Don’t worry, you’re not late to the party. It’s still early days as far as the metaverse is concerned, despite the breathless buzz and relentless media coverage.
“Now’s not the time to chase shiny objects or fall victim to FOMO,” says Tamra Knepfer, founder of Metabrands. “However, it is a great time to do your research, see what peer companies are doing, begin mapping out your short- and long-term plans, and for most companies, take modest initial steps into the space.”
Here’s her advice for taking your first steps into the metaverse:
1. Brush up on the basics.
“The birth of the metaverse started years before the pandemic,” says Knepfer. “The pandemic just sped things up—and that includes stirring up a lot of different opinions about what exactly the metaverse is.”
For example, “some people believe it’s one, fully connected world—not various different disjointed virtual spaces,” she says. “Others, like me, believe it can include self-standing elements like virtual events and concerts—and when you are fully immersed in that interactive 3D world, you are ‘in the metaverse.’”
The confusion extends to mainstream media and sites like Wikipedia, which defines the metaverse as “a network of 3D virtual worlds focused on social connection.”
Compare that to Investopedia, which says it’s a “virtual reality combining aspects of social media, online gaming, augmented reality (AR), virtual reality (VR) and cryptocurrencies to allow users to interact virtually.”
To start, make sure everyone on your team is reading from the same piece of music.
“Having your team working from the same definition is a good start,” says Knepfer. “Companies should also be exploring different ways others are using this new technology to engage with their consumers, build fan communities, sell IRL [in real life] or offer virtual products.”
Her point: “Many brands are planting their flags into this nascent world to stay relevant and reinforce their brand as being on the forefront,” she says. “But that doesn’t mean you should chase all the ‘cool things’ that other companies are doing in the metaverse.”
2. Clarify your objectives.
“If you jump in without a clear understanding of the space or without measurable goals, you’ll have no idea what success will look like,” Knepfer says. “It’s difficult to build a successful roadmap for your presence in the metaverse if you aren’t sure where you want to go.”
More specifically, her advice is to:
- Know your audience. “If you know your target market spends time in the metaverse, great—but that’s just the tip of the iceberg,” says Knepfer. “You need to know where they are, how they’re spending their time—and their money.”
One example is with non-fungible tokens (NFTs).
“NFTs are currently selling to an older, more affluent market,” she says. “While the audience for NFTs is certainly evolving quickly, you might want to ask if that is really the demographic you want to go after today.”
- Know your options. The opportunities in the metaverse are limitless, ranging from digital goods and skins for avatars to bespoke collectible NFTs and even interactive games and live concerts.
So where to start?
“First determine whether your initiative will be short-term—like for a new product launch—or a longer-term plan for your brand,” Knepfer suggests. “Are you going to sell virtual products as a one-off test? Or are you going to buy land and build a virtual store in Decentraland or create a new game in Sandbox?”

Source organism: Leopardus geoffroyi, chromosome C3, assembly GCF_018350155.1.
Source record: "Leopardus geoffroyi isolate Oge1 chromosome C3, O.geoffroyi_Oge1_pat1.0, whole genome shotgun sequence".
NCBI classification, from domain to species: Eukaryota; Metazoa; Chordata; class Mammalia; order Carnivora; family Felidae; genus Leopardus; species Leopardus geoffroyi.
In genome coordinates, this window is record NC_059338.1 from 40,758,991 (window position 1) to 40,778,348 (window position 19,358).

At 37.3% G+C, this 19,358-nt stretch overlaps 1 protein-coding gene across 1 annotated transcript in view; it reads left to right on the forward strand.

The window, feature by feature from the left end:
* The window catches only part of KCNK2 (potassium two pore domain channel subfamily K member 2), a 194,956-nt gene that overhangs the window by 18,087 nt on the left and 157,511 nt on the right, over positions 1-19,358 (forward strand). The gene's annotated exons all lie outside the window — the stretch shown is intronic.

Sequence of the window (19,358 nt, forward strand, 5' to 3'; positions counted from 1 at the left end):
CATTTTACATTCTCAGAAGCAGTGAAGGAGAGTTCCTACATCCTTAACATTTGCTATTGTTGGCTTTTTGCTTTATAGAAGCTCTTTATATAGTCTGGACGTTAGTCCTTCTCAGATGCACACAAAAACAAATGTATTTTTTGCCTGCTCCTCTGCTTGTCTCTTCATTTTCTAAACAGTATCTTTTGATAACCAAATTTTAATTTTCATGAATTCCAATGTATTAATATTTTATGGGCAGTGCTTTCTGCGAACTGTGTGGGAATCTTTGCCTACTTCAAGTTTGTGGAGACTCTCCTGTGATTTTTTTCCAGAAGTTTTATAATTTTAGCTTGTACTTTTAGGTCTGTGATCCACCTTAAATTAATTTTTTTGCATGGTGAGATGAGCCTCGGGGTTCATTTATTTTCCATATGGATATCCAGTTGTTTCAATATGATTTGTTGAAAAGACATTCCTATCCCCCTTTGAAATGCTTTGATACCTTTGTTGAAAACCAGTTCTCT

Sandbox started as a game but shifted into the metaverse space in November. Decentraland is an open-source 3D virtual world platform that opened to the public in 2020. Like most current metaverse worlds, both feature their own cryptocurrencies.
- Know your appetite for investment. “Similar to IRL real estate and retail, you can’t just buy land, build a store, celebrate its opening and then leave it,” warns Knepfer. “You need to keep refreshing it with new merchandise, displays and experiences to make sure people keep coming back.”
That, of course, takes resources. “I recommend exploring options that align with your goals, then determining your appetite for investment,” she says.
For example, you can put branded skins in Roblox for a few thousand dollars or less. However, a top-notch virtual store or other major VR presence can require an investment in the millions.
“Building bespoke VR worlds is definitely not the place I’d send companies for the best bang for their buck—not in the beginning,” Knepfer says. “A better first investment for most brands is to be additive to existing platforms.”
Non-fungible tokens (NFTs) are another matter entirely.
“They’re considered part of the ‘metaverse’ because they’re built on blockchain technology,” she explains. “NFTs can also be a ticket to different items and experiences in virtual spaces. Just creating an NFT is easy and low-to-no cost, but the costs come in with building the marketing and functionality around it—and continuing to support the community you built out of NFT owners.”
3. Partner and participate.
There’s way too much going on in the metaverse right now to become an expert overnight. Even the pundits and top tech gurus struggle to keep up.
That’s why Knepfer suggests researching what brands in your space are already doing and tapping into metaverse professionals who have their ears to the ground.
“The best way to learn about the metaverse is to put yourself out there and participate,” she says. “Go into Decentraland and just run around and explore. Create your avatar and get comfortable. You’ll find brands that you’re familiar with. You’ll see exhibits with NFTs on display. Don’t be afraid. Nobody will know that it’s you!”
Her point: “It’s never too early to experiment,” says Knepfer. “While your core target consumers might not be in the metaverse today, they will probably be there in a few years—or even months if things continue at this extraordinary pace.”